Cook cited Roseville as an example of a city that added thousands of houses during the 1980s before jobs started showing up during the 1990s.
This jobs-housing balance has been of special concern in Yuba County, which has little employment to offer outside of Beale Air Force Base. Among the projects being discussed in Yuba County are a 3,500-unit subdivision in Spring Valley about 10 miles east of Marysville for which voters approved a development agreement 10 years ago, and a re-worked Yuba Highlands project, which was approved for 5,100 units before developer Gary Gallelli pulled out and voters defeated the project in a referendum earlier this year (see CP&DR, March 2008
, June 2007
). Neither of those projects has been approved. On hold in Yuba County is Reynen & Bardis Community's 6,250-unit Woodbury project between Marysville and Wheatland.
Farther out is the northern Sutter County city of Live Oak, which recently adopted a growth-friendly general plan, and the City of Colusa, whose new general plan would permit the population to more than triple to about 20,000 by 2030. A city of about 8,500 people, Live Oak began growing a few years ago after completing a wastewater treatment plant upgrade.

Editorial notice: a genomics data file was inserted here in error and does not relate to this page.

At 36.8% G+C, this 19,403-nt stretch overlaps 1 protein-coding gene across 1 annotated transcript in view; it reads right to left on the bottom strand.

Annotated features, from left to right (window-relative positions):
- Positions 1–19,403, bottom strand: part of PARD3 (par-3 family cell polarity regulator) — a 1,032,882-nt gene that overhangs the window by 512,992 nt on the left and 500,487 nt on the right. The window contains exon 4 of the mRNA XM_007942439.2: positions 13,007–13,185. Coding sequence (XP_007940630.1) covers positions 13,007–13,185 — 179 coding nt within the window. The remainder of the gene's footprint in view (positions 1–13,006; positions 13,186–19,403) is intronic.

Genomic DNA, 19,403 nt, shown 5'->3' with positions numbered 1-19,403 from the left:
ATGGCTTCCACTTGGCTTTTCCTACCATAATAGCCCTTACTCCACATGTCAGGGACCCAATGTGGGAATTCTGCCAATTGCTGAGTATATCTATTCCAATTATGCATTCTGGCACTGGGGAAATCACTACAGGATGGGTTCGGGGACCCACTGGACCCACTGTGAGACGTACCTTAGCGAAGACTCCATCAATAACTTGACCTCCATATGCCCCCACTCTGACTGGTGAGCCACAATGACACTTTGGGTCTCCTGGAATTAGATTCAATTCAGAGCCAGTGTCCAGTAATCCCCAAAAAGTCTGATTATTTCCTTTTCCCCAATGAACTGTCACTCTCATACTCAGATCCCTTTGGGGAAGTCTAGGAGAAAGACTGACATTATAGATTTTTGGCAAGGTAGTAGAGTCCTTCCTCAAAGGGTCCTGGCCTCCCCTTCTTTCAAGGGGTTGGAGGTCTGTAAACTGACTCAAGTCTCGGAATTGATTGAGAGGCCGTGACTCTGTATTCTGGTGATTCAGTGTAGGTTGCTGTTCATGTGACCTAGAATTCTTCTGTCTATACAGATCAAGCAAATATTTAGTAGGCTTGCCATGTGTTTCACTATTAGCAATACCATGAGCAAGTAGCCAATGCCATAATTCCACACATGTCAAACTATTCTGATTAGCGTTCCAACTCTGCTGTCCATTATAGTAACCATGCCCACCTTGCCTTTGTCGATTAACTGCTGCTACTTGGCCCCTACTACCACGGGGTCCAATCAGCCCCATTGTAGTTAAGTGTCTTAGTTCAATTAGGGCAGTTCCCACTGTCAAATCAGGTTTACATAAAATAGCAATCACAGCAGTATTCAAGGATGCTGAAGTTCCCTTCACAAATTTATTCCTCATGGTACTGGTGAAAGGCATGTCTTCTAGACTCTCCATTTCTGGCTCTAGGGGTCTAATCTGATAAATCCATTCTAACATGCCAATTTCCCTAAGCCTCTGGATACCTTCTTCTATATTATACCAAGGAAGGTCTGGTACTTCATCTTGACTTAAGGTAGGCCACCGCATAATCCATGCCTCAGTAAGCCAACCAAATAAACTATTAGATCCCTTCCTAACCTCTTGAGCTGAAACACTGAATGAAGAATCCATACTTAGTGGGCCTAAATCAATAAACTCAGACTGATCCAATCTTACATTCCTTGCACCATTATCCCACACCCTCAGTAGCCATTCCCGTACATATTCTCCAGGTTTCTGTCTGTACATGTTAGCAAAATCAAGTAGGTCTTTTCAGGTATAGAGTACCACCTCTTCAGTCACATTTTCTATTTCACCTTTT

Wastewater treatment has stalled growth in Williams, whose population has grown 44% to about 5,300 this decade while the city emerged as a bedroom for commuters to Sacramento and the Vacaville-Fairfield area. City officials favor more development, but a state order has halted growth until the city upgrades its wastewater treatment facilities.
David Morrison, Yolo County Planning and Public Works Department, (530) 666-8775.
Stephen Hackney, Colusa County Planning Department, (530) 458-0480.
Denis Cook, planning consultant, (530) 751-9614.